If you're an oil rig worker who was injured on the job on an offshore rig, you may be researching the Jones Act as a way to get compensation. The Jones Act allows a certain group of workers classified as seamen to receive benefits, maintenance, and cure after being injured. However, the act has enough requirements that it can quickly become a confusing mess if you're new to the details of the law. The following issues are ones that can often trip people up when they start looking into the Jones Act.
The Vehicle Has to Be American-Owned
Whatever you were on, it has to be U.S.-owned, the crew has to be U.S.-based, and so on. If you're working on a rig that was built by a company in another country, the Jones Act may not apply. How much work you'll have to do to prove the rig and crew were all American depends on your case and how good the oil rig firm was at keeping records, but a lawyer familiar with oil rig injury cases can help you.
The LHWCA May Apply Instead
The Jones Act covers a vessel's captain and crew who meet specific standards. Others who work around ships who don't meet those standards would apply for compensation under the Longshore and Harbor Workers' Compensation Act, a form of workers' compensation for people who work on docks and in other water-related locations.
Determining if you are covered by the Jones Act isn't as simple as it sounds. If you were working as a seaman on the rig and did officially count as a seaman -- that is a specific category -- then you qualify for the Jones Act. If you were there as part of a special visit, though, and you normally don't work on ships or rigs, then you might not qualify. Just being on a Jones Act–classified vessel is not enough to qualify you for the Jones Act. The situation becomes even more confusing if you normally don't work in a seaman capacity, but while you were on the rig, you were contracted to work full-time but for a short period of time only. In other words, check with a lawyer to straighten out exactly what your category is.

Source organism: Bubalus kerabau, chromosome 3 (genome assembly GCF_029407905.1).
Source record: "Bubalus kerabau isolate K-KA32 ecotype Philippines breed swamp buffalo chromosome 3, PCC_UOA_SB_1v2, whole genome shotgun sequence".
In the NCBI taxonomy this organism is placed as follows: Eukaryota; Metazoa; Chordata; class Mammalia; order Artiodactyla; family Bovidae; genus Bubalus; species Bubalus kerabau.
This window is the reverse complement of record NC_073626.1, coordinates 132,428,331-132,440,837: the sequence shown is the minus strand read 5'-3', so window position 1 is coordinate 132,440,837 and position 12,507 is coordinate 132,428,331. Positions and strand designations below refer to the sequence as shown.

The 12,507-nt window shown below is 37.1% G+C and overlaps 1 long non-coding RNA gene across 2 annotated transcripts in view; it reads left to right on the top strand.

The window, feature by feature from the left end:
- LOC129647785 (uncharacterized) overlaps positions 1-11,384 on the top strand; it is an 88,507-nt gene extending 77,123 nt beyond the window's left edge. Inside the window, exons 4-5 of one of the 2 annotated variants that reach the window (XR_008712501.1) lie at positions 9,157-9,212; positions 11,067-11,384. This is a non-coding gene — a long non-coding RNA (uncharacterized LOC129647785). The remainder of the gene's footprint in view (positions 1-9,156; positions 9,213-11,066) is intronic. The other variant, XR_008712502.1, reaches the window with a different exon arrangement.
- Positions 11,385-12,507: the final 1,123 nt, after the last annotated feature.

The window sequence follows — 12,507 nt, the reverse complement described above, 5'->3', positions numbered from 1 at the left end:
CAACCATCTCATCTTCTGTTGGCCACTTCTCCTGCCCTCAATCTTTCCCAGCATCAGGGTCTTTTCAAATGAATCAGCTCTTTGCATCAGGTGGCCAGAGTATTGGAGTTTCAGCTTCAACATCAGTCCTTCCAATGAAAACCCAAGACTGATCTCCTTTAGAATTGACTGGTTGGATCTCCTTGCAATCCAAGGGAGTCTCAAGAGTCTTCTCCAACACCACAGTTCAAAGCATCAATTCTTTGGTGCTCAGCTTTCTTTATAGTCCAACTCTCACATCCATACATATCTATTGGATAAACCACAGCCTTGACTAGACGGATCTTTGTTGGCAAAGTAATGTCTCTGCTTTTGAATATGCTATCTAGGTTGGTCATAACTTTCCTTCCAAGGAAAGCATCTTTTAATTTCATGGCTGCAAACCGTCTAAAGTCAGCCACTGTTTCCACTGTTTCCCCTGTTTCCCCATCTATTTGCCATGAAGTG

Maintenance and Cure Is for Seamen Only
Documents and websites that mention the Jones Act and the LHWCA also talk about maintenance and cure, which reimburses the injured person for specific costs. Many of these documents and sites treat maintenance and cure as a separate issue, but it is really part of the Jones Act. If you find you are not eligible for the Jones Act, then, maintenance and cure will not be available. However, the LHWCA covers quite a lot.
Unseaworthiness Alone Is Enough
If you do qualify for the Jones Act but think that you won't be able to prove that the accident was the result of someone else's negligence, look at unseaworthiness. All vessels covered by the Jones Act have to be seaworthy, meaning that they are adequate for safe shelter and work. So even if the vessel (or rig, in your case) was being used, it still might be classed as unseaworthy.
A lawyer who handles oil rig accidents and who is familiar with maritime oil rig accidents will be able to help you untangle all of these requirements. Once you know where you stand legally, you can proceed with your case to get compensation.